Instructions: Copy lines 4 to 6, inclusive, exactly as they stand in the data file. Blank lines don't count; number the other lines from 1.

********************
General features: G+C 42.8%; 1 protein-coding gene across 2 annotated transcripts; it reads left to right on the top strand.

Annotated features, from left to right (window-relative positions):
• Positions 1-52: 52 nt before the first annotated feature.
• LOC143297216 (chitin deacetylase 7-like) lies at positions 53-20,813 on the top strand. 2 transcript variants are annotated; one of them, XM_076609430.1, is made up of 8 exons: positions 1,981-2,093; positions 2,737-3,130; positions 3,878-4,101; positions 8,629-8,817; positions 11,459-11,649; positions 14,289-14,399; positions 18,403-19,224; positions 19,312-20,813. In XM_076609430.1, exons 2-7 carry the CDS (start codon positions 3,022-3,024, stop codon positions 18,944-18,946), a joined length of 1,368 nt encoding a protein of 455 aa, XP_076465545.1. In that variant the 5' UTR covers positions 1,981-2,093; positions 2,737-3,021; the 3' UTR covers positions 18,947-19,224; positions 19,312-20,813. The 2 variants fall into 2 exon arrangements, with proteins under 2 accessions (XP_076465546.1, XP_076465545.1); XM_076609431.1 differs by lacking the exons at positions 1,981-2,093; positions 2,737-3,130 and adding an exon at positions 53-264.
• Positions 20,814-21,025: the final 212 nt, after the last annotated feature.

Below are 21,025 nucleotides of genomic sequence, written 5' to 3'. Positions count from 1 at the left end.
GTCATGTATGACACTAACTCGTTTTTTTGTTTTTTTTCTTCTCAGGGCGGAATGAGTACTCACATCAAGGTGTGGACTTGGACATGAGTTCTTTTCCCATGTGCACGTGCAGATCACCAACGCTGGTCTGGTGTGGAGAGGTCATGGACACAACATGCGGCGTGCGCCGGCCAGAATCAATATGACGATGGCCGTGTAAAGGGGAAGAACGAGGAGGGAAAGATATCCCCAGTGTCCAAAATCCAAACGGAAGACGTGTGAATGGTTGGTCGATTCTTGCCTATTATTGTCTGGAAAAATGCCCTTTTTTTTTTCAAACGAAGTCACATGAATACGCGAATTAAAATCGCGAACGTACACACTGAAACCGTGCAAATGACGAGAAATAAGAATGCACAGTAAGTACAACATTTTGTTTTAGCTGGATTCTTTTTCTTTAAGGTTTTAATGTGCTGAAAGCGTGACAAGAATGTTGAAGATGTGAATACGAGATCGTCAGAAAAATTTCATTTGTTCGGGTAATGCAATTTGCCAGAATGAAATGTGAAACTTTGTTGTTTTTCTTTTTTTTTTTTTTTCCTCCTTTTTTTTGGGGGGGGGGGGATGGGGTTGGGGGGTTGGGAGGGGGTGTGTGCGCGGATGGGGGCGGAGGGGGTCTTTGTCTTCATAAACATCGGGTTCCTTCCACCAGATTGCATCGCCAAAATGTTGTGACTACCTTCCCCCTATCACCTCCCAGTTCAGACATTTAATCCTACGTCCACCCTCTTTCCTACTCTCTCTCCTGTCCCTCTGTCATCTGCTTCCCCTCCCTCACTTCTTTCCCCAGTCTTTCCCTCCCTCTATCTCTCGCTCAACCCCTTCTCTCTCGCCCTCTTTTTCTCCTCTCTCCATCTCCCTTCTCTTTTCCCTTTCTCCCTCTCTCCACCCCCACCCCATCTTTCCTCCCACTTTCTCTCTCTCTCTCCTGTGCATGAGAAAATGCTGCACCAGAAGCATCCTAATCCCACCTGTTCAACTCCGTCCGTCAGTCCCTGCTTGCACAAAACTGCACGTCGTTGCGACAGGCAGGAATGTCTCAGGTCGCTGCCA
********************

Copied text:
• LOC143297216 (chitin deacetylase 7-like) lies at positions 53-20,813 on the top strand. 2 transcript variants are annotated; one of them, XM_076609430.1, is made up of 8 exons: positions 1,981-2,093; positions 2,737-3,130; positions 3,878-4,101; positions 8,629-8,817; positions 11,459-11,649; positions 14,289-14,399; positions 18,403-19,224; positions 19,312-20,813. In XM_076609430.1, exons 2-7 carry the CDS (start codon positions 3,022-3,024, stop codon positions 18,944-18,946), a joined length of 1,368 nt encoding a protein of 455 aa, XP_076465545.1. In that variant the 5' UTR covers positions 1,981-2,093; positions 2,737-3,021; the 3' UTR covers positions 18,947-19,224; positions 19,312-20,813. The 2 variants fall into 2 exon arrangements, with proteins under 2 accessions (XP_076465546.1, XP_076465545.1); XM_076609431.1 differs by lacking the exons at positions 1,981-2,093; positions 2,737-3,130 and adding an exon at positions 53-264.
• Positions 20,814-21,025: the final 212 nt, after the last annotated feature.

Below are 21,025 nucleotides of genomic sequence, written 5' to 3'. Positions count from 1 at the left end.